world. The revolutionists have another opinion in both countries is fast adjusting spasm of activity. An effort was made in itself to such a settlement. It is a settlement March to assassinate the head of the Church; that will be honorable and advantageous to a student shot and killed the Minister of Public both parties. Cuba will begin its career of Instruction; and it was reported on April 1, independence with advantages that no other that an officer of the Czar's household had part of America south of the United States shot at him, had missed him and had has had, and we shall have established a killed himself before he could be arrested ; principle for the settlement of our whole and the Czar was reported to be in “colonial" problem.
a panic because of the many evidenThis practical settlement of the relation of ces of danger to his person. The open Cuba to the United States has yet attracted beginning of the present era of violence was less notice in the world than it will attract a demonstration by students, for which many when Cuba formally becomes independent. were thrust into the army for severe duty. It will be one of the very few instances in The significant thing that followed was a history of a nation coming into existence by procession of workingmen, which was a mild the philanthropy of another nation. Such a demonstration against the government.
This result will not only justify our war with is a somewhat novel feature of Russian Spain, but it will give lasting lustre to Amer- agitation. ican honor. It is an event of which every Another significant fact is that the Czar's American citizen must be proud.
Ministers practically reprimanded an executive
officer who acted with severity against these THE HAWAIIAN TALK OF STATEHOOD
demonstrations an indication that the MinTHE grave danger, and the only grave istry may feel the necessity of restraining
executive severity. If this policy be carried might be involved in our expansion necessity far enough it may mean a rebuke to the Czar (for it was a necessity rather than a deliberate himself. But the meaning of most such events policy), is the question which is sure to arise in Russia is likely to be misunderstood and sooner or later of the admission of some of misinterpeted abroad, so rigid is the censorthe islands into the Union.
ship. The proposed settlement of our relations It is perfectly well known that the work of with Cuba disposes of this question as conclu the Social-Democratic party, which is directed sively as it now can be disposed of. But the by leaders outside of Russia, has in recent politicians of the Hawaiian Islands, which years been unceasing; and it may be that a are under a Territorial Government, are al- larger and better secret army of revolutionists ready discussing possible statehood. Bills has been trained than at any previous time. were recently introduced in both branches of Their “underground" press is active, and the Territorial Legislature asking for admis their publications are freely circulated out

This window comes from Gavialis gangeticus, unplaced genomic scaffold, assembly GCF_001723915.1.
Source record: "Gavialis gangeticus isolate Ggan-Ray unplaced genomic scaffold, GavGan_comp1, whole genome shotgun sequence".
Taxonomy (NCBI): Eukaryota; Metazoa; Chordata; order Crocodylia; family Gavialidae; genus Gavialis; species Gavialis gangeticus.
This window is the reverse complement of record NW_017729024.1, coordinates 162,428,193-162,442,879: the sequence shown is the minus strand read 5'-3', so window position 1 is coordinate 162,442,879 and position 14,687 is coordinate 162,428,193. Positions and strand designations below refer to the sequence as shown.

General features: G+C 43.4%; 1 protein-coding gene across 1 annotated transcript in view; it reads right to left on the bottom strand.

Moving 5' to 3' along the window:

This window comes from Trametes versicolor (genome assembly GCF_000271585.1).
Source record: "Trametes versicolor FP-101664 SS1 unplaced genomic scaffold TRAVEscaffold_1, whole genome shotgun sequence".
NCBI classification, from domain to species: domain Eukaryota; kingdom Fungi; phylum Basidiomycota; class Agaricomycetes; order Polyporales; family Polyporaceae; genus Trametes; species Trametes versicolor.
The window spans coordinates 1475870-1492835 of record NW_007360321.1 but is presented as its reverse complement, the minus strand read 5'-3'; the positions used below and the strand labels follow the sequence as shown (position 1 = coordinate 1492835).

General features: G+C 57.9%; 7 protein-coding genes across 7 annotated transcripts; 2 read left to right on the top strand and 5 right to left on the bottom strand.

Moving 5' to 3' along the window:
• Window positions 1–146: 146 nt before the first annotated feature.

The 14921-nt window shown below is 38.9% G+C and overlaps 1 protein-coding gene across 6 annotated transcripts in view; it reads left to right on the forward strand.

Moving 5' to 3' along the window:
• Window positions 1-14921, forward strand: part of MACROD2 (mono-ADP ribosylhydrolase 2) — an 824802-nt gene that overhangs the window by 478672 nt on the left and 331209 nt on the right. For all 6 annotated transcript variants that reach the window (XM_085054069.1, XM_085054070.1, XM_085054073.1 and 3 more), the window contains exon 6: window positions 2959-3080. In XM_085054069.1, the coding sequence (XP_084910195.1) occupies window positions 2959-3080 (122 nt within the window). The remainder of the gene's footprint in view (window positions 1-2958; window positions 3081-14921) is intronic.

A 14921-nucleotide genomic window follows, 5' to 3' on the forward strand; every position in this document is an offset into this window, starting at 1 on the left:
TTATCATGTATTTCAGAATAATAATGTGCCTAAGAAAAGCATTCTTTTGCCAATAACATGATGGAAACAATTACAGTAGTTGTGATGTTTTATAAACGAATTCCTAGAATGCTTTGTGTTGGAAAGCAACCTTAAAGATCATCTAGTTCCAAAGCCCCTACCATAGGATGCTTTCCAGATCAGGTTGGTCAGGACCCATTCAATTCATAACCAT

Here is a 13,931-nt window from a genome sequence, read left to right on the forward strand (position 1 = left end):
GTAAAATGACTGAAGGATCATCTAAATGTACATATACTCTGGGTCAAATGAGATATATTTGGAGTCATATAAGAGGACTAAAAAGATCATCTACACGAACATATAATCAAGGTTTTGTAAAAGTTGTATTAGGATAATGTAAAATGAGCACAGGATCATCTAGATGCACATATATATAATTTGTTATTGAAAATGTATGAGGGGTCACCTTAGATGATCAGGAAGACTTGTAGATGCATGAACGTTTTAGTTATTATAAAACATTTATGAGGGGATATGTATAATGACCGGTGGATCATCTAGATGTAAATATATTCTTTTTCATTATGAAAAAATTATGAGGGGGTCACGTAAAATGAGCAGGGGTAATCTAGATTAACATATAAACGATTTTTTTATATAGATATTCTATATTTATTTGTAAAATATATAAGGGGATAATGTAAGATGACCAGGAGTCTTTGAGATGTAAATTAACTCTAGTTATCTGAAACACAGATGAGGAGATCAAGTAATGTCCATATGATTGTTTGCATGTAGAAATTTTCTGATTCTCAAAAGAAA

side of Russia and no doubt extensively cir The present trouble will probably pass withculated there.
out affecting any radical change. Even if the Hitherto the enemies of the Government, Czar should be killed, nothing of far-reaching active as they have at times been, have been importance would be likely to happen. The comparatively few—as few as they were des social and military and governmental system perate. But the organization of the Social- would remain the same, and the old problem Democrats, who have succeeded the Nihilists, would present as stubborn an aspect as ever, is larger and wider. A group of conspirators because the masses of the people are not is a dangerous thing to a monarch; but, if ready nor of the right temper for selfthe conspirators be few, the general system government. of government is not likely to be changed
THE RUSSIAN WORLD-GAME IN ASIA even by their utmost endeavor. But if the masses of the working population join the HILE this acute danger exists at home, army of active discontent, whenever the army
perhaps because of this acute danger,
But on that date China, under pressure from
the other Powers, had declined to sign it. 'HUS the old stubborn problem of the Japan and Great Britain, in particular, let it
liberalization of Russia comes forward be known that the signing of such a treaty again. The profoundly interesting question would be regarded by them as a breach of the is whether liberalization can come through allies' agreement if not as a signal for the iviolence or whether the revolutionists must tion of the Chinese Empire. On March isi, content themselves with awaiting the slow the United States Government informed all the pressure of world-forces—the pressure that allies of the memorandum that it had sent to is gradually turning all kings into figureheads. China on February 19, that it would be un
The pathetic paradox is that the Czar is wise and dangerous for China to execute any perhaps the most helpless man in the treaty with any single Power. Empire to bring about a radical change. The impression prevails that the execution Encased as he is in a governmental and of the treaty giving Manchuria to Russia was social system that is stubborn because of the not defeated, but only delayed by China's rigidity of the privileged classes and of the declination to sign it within the required ignorance of masses, he is comparatively help- period; that Russia will not relinquish her less. No government has been liberalized hold on Manchuria, and that sooner or later it except by the pressure of an awakened people; will doubtless formally become Russian. and there is yet no satisfying evidence of an The tension was made greater for a period awakened people in Russia. Your real Russian by a temporary dispute between Russian and may doubt man, and he may doubt God, but British forces at Tientsin about a railroad he has never doubted the superiority of his side-track-a dispute that for a time threatown civilization and his own system over the ened open hostility. This friction was remore liberal systems of the western world. moved. In his own orbit the Slav has not yet reached But the discussion of the sum to be dethe angle of direct light. Whether the illu- manded from China as indemnity may mination of his long-entrenched aristocratic and cause serious disagreement at any stage. religious thought can be hastened by sporadic The United States Government has expressed revolutionary efforts—that is the question. its willingness to the payment of the indem